References to Evelyn Waugh have appeared in two stories relating to the destructive fire at the Cathedral of Notre Dame in Paris. Posted in the Spectator, an article by Douglas Murray opens with this:
Civilization only ever hangs by a thread. On Monday one of those threads seems to have frayed, perhaps snapped. It is impossible to watch the footage coming out of Paris, all that can be done is to groan and turn away. It is not possible to watch the spire of Notre-Dame collapse. It is not possible to watch the great cathedral consumed by fire.
Evelyn Waugh once said that in the event of a fire in his house, if he was able only to save his children or his library, he would save his library because books were irreplaceable. Only at a moment such as this is it possible to concede the slightest truth in that remark. Almost anything could be borne rather than the loss of this building.
The reference to Evelyn Waugh is largely correct in restating Waugh’s priorities but is taken a bit out of context and somewhat overstated. In a diary entry for 13 November 1943, he refers to announcements that the Germans are setting up “rocket guns” in France that will carry “vast explosive charges into London.” These are no doubt the V-1 and V-2 rockets the first of which were launched in June 1944, shortly after the Normandy landings. In anticipation of these attacks, Waugh had ordered the books he had been keeping at the Hyde Park Hotel to be returned to his library at Piers Court for safekeeping. His entry continues:
At the same time I have advocated my son coming to London. It would seem from this that I prefer my books to my son. I can argue that firemen rescue children and destroy books, but the truth is that a child is easily replaced while a book destroyed is utterly lost; also a child is eternal; but most that I have a sense of absolute possession over my library and not over my nursery. (Diaries, p. 555)
The Catholic World Report has an article about the fire in its “Dispatch” section. After restating the profound sense of loss caused by the fire, the article also sees some signs of hope:
One can readily see in the fire a metaphor for the state of the Faith in Europe in this increasingly secular age. But after the Cross comes Resurrection—and yesterday provided signs of hope.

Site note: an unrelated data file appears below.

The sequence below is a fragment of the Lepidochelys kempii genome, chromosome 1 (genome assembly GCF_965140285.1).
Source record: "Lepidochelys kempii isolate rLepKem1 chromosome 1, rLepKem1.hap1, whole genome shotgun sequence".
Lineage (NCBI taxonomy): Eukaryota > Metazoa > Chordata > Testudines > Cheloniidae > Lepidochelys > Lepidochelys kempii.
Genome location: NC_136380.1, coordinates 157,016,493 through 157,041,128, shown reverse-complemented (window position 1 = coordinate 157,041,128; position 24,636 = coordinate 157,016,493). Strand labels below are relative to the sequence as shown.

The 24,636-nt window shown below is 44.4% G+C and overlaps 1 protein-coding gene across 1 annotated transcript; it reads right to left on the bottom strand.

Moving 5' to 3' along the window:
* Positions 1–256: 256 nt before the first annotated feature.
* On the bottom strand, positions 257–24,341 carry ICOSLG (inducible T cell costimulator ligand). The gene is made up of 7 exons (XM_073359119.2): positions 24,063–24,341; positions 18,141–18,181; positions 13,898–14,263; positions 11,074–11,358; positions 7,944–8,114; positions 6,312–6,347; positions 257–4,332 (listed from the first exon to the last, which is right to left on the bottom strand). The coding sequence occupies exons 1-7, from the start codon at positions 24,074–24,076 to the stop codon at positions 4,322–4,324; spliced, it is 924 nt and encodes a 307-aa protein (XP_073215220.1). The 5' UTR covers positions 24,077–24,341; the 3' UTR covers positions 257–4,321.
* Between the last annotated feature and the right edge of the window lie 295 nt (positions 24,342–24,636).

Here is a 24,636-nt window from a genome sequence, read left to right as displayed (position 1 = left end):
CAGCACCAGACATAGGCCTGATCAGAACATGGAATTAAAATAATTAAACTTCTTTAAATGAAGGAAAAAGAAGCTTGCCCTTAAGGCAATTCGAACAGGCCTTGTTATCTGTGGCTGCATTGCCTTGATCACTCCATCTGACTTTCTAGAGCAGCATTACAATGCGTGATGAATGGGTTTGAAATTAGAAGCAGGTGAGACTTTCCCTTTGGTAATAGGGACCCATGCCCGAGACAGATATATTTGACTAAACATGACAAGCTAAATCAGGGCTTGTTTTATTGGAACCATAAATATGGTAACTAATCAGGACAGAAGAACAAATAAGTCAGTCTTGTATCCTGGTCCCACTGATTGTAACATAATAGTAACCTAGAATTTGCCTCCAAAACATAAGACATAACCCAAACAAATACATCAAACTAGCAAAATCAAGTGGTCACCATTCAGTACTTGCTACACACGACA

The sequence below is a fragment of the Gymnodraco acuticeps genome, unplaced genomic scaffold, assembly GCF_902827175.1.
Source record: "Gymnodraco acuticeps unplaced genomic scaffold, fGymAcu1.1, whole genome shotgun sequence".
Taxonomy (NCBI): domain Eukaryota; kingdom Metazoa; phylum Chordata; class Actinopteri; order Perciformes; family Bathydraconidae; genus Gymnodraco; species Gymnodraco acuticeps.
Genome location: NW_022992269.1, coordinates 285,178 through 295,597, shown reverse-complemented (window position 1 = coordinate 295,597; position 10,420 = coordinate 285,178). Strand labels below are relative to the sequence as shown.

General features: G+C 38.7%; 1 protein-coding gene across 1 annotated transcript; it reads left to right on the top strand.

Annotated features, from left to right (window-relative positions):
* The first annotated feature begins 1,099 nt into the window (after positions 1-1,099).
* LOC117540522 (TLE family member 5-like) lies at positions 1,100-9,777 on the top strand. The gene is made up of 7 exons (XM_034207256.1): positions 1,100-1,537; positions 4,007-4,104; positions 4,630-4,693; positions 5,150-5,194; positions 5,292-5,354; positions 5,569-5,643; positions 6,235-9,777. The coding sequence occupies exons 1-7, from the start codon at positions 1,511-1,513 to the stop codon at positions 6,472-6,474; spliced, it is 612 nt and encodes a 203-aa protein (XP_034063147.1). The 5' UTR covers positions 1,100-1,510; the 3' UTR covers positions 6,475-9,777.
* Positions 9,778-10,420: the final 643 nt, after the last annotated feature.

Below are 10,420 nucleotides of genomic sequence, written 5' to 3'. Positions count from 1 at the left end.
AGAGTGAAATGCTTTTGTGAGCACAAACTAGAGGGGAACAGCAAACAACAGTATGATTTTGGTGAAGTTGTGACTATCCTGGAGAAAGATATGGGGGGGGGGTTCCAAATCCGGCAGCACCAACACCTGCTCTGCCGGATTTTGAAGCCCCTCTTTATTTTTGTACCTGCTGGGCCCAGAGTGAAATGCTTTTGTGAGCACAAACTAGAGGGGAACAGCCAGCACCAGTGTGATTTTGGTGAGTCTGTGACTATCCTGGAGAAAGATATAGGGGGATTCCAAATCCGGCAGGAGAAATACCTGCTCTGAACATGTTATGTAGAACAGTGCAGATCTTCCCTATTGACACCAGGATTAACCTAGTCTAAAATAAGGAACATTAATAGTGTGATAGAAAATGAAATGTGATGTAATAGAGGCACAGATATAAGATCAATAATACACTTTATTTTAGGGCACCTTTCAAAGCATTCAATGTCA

The first sign came in the immediate concern expressed for the Blessed Sacrament. That the tabernacle was emptied and Our Lord’s Real Presence in the Eucharist was saved from harm is a consolation. The priests and firefighters who facilitated this reminded the world that the whole purpose for the construction of Notre-Dame in the first place was to be a worthy dwelling place for God. I am reminded of Cordelia’s conversation with Charles in Evelyn Waugh’s Brideshead Revisited. She tells him about the closing of the chapel at their family estate after the funeral of her mother and explains having to watch the priest empty the tabernacle, leaving its golden [sic] door ajar. “I suppose none of this makes sense to you, Charles, poor agnostic.” she said. “I stayed there till he was gone, and then, suddenly, there wasn’t any chapel any more, just an oddly decorated room.”
The article by Fr Seán Connolly goes on to see other signs of hope in the rescue of the Crown of Thorns relic and the preservation of the cruciform stone walls of the structure. Having just read yesterday Ann Pasternak Slater’s essay on Brideshead in her insightful and entertaining book Evelyn Waugh: Writers and their Work, I was struck by one slight misstatement in the CWR article. Pasternak Slater makes a point, for various reasons, of the fact that the door of the tabernacle at Brideshead is bronze, not gold (1960, pp. 47-8). Indeed, she made this seemingly minor point so well, that I was immediately reminded of it when I read the CWR article.